When it comes to education, there is always a rush for suitable and affordable student accommodation and, because of a shortage of flats or houses, some students may have to travel into the town or city, from the outskirts. There is obviously an investment opportunity there but, in the current economic climate, property investors have to be shrewder than ever when identifying accommodation that will offer the highest financial return against cost. A very attractive solution is found in self-contained independent accommodation pods, as these can be constructed quickly and at a reasonable price.
From an investment point of view, shipping containers are worth their weight in gold. These items come to England via products brought from countries like China and, once the goods have arrived, the shipping containers pile up, of use only to those who think laterally.
A standard shipping container measures 20’ x 7’ x 7’6” (height) and this space is ample to house all the living needs of a single occupant i.e. living/ studying area, kitchen, bathroom and a bedroom. These containers also connect together well so, for two people sharing, the living space can easily be doubled, connecting either alongside or by stacking, making the pods one of the most advanced modular building system.
The good thing about a shipping container is that you are starting from scratch. The basic shell is waterproof and very sustainable and you can clad the outside of the container with colours and materials which match both individual taste and the environment. Specific needs for people with disabilities can also be built into the empty shell e.g. wheelchair accessibility, lower cupboards, suitable bathroom facilities etc..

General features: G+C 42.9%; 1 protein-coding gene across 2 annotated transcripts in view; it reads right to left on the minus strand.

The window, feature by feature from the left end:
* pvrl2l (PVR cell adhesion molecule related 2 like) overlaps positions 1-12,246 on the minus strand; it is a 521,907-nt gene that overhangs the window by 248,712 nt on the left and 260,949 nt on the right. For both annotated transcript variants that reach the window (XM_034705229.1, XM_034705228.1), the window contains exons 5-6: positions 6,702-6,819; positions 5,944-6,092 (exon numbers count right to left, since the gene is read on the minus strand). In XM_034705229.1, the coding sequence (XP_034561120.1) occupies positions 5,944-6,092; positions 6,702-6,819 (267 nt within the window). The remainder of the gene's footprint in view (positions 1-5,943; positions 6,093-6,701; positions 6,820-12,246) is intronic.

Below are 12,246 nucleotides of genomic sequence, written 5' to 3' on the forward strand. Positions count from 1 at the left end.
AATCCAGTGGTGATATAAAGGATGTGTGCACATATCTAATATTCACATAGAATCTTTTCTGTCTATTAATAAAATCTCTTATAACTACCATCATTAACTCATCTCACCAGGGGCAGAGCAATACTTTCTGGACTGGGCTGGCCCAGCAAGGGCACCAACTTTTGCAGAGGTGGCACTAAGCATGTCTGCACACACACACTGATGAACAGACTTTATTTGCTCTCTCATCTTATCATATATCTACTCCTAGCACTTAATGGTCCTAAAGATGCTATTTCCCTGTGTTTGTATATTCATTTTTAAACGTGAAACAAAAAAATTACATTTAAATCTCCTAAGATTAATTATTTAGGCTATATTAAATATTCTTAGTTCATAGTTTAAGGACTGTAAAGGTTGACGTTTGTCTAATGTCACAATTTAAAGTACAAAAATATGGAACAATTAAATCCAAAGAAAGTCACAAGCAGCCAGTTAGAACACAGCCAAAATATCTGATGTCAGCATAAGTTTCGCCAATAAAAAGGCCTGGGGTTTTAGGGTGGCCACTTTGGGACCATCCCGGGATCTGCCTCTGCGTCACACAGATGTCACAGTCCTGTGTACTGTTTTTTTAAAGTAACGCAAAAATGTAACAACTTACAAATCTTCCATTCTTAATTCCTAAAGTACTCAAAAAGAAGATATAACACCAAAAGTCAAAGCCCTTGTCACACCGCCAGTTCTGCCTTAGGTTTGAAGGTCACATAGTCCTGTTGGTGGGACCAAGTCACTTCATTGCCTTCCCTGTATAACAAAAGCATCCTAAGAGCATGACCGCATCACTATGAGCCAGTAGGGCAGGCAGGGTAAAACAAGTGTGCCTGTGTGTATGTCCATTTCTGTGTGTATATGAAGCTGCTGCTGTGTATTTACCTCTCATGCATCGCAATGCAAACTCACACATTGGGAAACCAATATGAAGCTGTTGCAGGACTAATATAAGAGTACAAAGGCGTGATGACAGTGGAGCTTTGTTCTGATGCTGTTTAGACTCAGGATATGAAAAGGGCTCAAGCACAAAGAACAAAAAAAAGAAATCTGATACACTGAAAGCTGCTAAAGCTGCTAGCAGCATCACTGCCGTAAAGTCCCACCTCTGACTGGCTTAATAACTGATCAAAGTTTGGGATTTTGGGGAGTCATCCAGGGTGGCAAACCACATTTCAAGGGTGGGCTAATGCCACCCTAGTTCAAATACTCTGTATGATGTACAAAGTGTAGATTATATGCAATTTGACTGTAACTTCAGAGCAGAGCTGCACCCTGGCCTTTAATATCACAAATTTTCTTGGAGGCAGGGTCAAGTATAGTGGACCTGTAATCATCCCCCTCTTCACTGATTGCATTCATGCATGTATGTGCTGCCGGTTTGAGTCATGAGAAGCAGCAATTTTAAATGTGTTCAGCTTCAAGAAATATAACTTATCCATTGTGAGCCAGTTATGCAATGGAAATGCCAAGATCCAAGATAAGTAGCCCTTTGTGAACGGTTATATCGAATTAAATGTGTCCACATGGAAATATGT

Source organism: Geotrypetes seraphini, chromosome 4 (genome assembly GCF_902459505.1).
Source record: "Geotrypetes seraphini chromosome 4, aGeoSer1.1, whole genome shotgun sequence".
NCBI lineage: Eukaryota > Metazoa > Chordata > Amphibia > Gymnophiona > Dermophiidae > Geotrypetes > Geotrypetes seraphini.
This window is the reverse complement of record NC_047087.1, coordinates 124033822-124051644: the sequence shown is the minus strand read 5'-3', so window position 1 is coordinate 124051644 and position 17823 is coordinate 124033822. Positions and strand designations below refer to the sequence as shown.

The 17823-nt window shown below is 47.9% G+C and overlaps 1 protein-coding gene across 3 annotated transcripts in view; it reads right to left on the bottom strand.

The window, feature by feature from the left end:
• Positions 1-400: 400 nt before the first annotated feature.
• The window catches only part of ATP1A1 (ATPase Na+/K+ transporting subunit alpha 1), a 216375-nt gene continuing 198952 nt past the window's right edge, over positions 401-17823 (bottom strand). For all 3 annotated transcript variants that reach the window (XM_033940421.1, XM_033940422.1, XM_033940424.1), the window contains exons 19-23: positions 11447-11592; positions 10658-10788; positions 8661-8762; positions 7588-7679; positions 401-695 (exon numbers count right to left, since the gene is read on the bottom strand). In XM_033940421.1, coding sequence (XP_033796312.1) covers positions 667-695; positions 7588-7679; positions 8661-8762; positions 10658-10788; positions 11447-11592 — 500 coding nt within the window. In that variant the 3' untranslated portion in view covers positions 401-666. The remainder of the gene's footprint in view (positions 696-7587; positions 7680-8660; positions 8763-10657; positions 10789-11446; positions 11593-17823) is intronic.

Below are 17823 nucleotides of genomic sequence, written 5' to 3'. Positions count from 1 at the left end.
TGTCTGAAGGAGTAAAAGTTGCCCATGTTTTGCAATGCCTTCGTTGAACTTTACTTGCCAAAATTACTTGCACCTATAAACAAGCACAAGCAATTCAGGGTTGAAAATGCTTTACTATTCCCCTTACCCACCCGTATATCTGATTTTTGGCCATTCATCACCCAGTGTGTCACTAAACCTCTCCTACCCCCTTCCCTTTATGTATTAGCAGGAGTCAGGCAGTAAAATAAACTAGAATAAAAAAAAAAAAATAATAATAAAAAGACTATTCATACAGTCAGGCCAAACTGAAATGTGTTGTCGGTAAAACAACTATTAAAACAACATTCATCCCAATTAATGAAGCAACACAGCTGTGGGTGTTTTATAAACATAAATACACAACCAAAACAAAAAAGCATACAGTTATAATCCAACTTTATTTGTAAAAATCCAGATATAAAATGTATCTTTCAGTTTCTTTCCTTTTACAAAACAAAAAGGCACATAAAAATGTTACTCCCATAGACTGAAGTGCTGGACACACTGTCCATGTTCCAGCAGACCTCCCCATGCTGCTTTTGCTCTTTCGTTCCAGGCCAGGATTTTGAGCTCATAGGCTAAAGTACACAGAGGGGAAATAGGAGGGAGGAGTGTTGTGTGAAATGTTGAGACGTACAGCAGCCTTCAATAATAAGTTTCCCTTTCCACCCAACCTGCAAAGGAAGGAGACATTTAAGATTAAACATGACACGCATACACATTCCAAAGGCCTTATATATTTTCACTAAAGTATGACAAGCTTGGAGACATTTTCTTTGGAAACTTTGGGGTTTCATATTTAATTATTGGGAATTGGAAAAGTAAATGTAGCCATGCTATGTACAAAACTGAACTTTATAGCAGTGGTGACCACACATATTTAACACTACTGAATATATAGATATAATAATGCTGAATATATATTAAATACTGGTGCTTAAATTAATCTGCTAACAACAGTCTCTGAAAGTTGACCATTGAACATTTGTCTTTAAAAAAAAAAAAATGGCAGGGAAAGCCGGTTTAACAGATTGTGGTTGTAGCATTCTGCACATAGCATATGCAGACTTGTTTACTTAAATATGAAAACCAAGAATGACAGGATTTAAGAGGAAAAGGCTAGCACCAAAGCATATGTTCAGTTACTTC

This fast track building takes a lot less time to construct than the normal brick-built flat or house and can incorporate modern eco-friendly systems such as rainwater harvesting, solar heating and recycling of grey water, making the cost of yearly upkeep less expensive and the property more inviting. With the necessary services at hand (i.e. electricity, water, telephone connection) and the ground prepared for arrival of the already prepared bespoke pod, the ‘plug and play’ unit can be up and running very quickly.
For landowners close to universities, such an investment opportunity should have them champing at the bit. When looking at planning permission, the site My Space Pod offers clear information about what is permitted (http://www.myspacepod.co.uk/planning-guidelines.pdf) and they make the paperwork easy, taking all the running around away from the buyer.
These finished low-cost buildings use highly efficient and environmentally-friendly building materials, space-age insulation technology and can be ready within six months, once planning permission requirements have been met. With a shelf-life of around sixty years, a container home in a fixed location will more than pay for itself, making it a very wise investment indeed.